Cyclists are hated by motorists, pedestrians and the cops. It is more dangerous than ever to bike in San Francisco largely because the cops and motorists hate cyclists. The SFBC has not been able to win the war of perception because of their desire to appear reasonable. Their are successful at winning their policy demands, but they are too narrow focused and invested in their ideology to realize that their policy demands are not making cycling safer.

Posted by marcos on Sep. 05, 2013 @ 7:38 pm

lobbyists are seeking to profit from tragedy by imposing their own prejudicial agenda on the moderate majority, by sending out their own agents to conjure up "evidence" that of course suits their agenda.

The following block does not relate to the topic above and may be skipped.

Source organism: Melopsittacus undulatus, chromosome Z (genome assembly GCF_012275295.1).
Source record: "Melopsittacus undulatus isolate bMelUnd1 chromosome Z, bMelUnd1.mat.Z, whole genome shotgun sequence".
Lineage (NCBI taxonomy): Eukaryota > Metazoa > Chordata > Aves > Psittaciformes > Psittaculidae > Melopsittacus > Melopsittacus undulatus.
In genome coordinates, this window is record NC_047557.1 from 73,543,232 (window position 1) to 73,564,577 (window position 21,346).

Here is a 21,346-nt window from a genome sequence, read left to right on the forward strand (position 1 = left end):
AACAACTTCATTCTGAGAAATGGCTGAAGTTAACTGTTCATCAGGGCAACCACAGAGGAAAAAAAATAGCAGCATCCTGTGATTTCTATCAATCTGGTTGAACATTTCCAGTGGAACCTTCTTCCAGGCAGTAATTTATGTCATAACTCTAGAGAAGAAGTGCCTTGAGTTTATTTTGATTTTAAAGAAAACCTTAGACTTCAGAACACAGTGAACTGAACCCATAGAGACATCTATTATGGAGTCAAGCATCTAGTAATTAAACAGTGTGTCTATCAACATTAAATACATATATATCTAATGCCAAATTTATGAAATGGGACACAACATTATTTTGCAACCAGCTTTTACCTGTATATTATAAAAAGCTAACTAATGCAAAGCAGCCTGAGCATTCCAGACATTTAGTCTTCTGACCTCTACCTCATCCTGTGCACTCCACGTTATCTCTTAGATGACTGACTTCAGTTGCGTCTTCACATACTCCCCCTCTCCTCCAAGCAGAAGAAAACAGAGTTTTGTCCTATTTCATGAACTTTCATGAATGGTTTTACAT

We cannot let these entitled white frat boys and girls hijack the city.

Posted by Guest on Sep. 04, 2013 @ 5:09 pm

Do your own investigation, hire an investigator, find a sympathetic journalist to do some digging.

You know, do something productive rather than spout the same tired cliched talking points ad nauseum.

Excuse me. I have to go vomit.

Posted by Guest on Sep. 04, 2013 @ 5:15 pm

investigator to find evidence, sift through it to see which parts of it look my side look favorable, and then present only those parts to the cops?

Luckily for the residents of this city, people like you are given no power, and we can see why.

Posted by Guest on Sep. 04, 2013 @ 5:38 pm

Luckily for us, you're a blog commenter with no power to enforce your angry will and obvious ignorance upon this city.

Posted by steven on Sep. 04, 2013 @ 5:51 pm

I would definitely take into account the fact that this alleged evidence was unearthed by a very partisan uninvited investigator.

Posted by Guest on Sep. 04, 2013 @ 6:00 pm